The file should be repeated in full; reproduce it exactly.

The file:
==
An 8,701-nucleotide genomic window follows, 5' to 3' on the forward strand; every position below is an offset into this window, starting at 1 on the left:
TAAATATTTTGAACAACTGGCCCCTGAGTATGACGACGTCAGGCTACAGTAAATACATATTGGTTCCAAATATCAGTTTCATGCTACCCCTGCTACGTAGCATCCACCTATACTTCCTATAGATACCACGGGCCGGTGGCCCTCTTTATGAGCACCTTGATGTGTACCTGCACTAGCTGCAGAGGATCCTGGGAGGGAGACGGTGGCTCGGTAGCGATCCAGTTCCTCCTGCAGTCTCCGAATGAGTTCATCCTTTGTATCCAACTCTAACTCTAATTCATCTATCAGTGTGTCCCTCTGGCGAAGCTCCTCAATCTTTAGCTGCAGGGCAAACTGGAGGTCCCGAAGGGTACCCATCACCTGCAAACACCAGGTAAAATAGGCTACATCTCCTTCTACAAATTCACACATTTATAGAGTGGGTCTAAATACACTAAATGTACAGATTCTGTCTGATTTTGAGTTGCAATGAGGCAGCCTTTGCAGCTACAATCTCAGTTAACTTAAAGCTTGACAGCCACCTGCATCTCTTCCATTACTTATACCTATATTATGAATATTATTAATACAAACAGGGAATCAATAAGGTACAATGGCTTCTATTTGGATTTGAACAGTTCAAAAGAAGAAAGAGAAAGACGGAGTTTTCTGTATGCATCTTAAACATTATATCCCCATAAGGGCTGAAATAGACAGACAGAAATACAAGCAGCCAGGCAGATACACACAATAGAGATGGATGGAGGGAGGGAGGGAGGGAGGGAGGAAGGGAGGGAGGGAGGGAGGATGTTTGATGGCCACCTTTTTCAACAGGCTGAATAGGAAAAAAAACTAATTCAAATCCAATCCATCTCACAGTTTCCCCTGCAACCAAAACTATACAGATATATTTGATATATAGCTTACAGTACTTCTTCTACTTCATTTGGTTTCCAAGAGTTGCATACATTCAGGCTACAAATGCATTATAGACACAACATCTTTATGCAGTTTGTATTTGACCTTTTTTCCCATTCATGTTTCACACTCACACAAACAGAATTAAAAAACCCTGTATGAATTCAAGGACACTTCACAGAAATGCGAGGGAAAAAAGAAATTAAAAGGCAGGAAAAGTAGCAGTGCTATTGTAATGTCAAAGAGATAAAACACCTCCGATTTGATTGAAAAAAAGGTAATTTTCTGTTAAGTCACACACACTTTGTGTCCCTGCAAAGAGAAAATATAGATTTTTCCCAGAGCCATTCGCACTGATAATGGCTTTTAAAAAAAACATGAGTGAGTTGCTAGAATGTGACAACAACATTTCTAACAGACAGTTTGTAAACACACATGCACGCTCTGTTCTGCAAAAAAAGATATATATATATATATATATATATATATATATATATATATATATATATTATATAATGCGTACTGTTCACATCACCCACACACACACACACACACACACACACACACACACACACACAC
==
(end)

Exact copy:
An 8,701-nucleotide genomic window follows, 5' to 3' on the forward strand; every position below is an offset into this window, starting at 1 on the left:
TAAATATTTTGAACAACTGGCCCCTGAGTATGACGACGTCAGGCTACAGTAAATACATATTGGTTCCAAATATCAGTTTCATGCTACCCCTGCTACGTAGCATCCACCTATACTTCCTATAGATACCACGGGCCGGTGGCCCTCTTTATGAGCACCTTGATGTGTACCTGCACTAGCTGCAGAGGATCCTGGGAGGGAGACGGTGGCTCGGTAGCGATCCAGTTCCTCCTGCAGTCTCCGAATGAGTTCATCCTTTGTATCCAACTCTAACTCTAATTCATCTATCAGTGTGTCCCTCTGGCGAAGCTCCTCAATCTTTAGCTGCAGGGCAAACTGGAGGTCCCGAAGGGTACCCATCACCTGCAAACACCAGGTAAAATAGGCTACATCTCCTTCTACAAATTCACACATTTATAGAGTGGGTCTAAATACACTAAATGTACAGATTCTGTCTGATTTTGAGTTGCAATGAGGCAGCCTTTGCAGCTACAATCTCAGTTAACTTAAAGCTTGACAGCCACCTGCATCTCTTCCATTACTTATACCTATATTATGAATATTATTAATACAAACAGGGAATCAATAAGGTACAATGGCTTCTATTTGGATTTGAACAGTTCAAAAGAAGAAAGAGAAAGACGGAGTTTTCTGTATGCATCTTAAACATTATATCCCCATAAGGGCTGAAATAGACAGACAGAAATACAAGCAGCCAGGCAGATACACACAATAGAGATGGATGGAGGGAGGGAGGGAGGGAGGGAGGAAGGGAGGGAGGGAGGGAGGATGTTTGATGGCCACCTTTTTCAACAGGCTGAATAGGAAAAAAAACTAATTCAAATCCAATCCATCTCACAGTTTCCCCTGCAACCAAAACTATACAGATATATTTGATATATAGCTTACAGTACTTCTTCTACTTCATTTGGTTTCCAAGAGTTGCATACATTCAGGCTACAAATGCATTATAGACACAACATCTTTATGCAGTTTGTATTTGACCTTTTTTCCCATTCATGTTTCACACTCACACAAACAGAATTAAAAAACCCTGTATGAATTCAAGGACACTTCACAGAAATGCGAGGGAAAAAAGAAATTAAAAGGCAGGAAAAGTAGCAGTGCTATTGTAATGTCAAAGAGATAAAACACCTCCGATTTGATTGAAAAAAAGGTAATTTTCTGTTAAGTCACACACACTTTGTGTCCCTGCAAAGAGAAAATATAGATTTTTCCCAGAGCCATTCGCACTGATAATGGCTTTTAAAAAAAACATGAGTGAGTTGCTAGAATGTGACAACAACATTTCTAACAGACAGTTTGTAAACACACATGCACGCTCTGTTCTGCAAAAAAAGATATATATATATATATATATATATATATATATATATATATATATATATTATATAATGCGTACTGTTCACATCACCCACACACACACACACACACACACACACACACACACACACACAC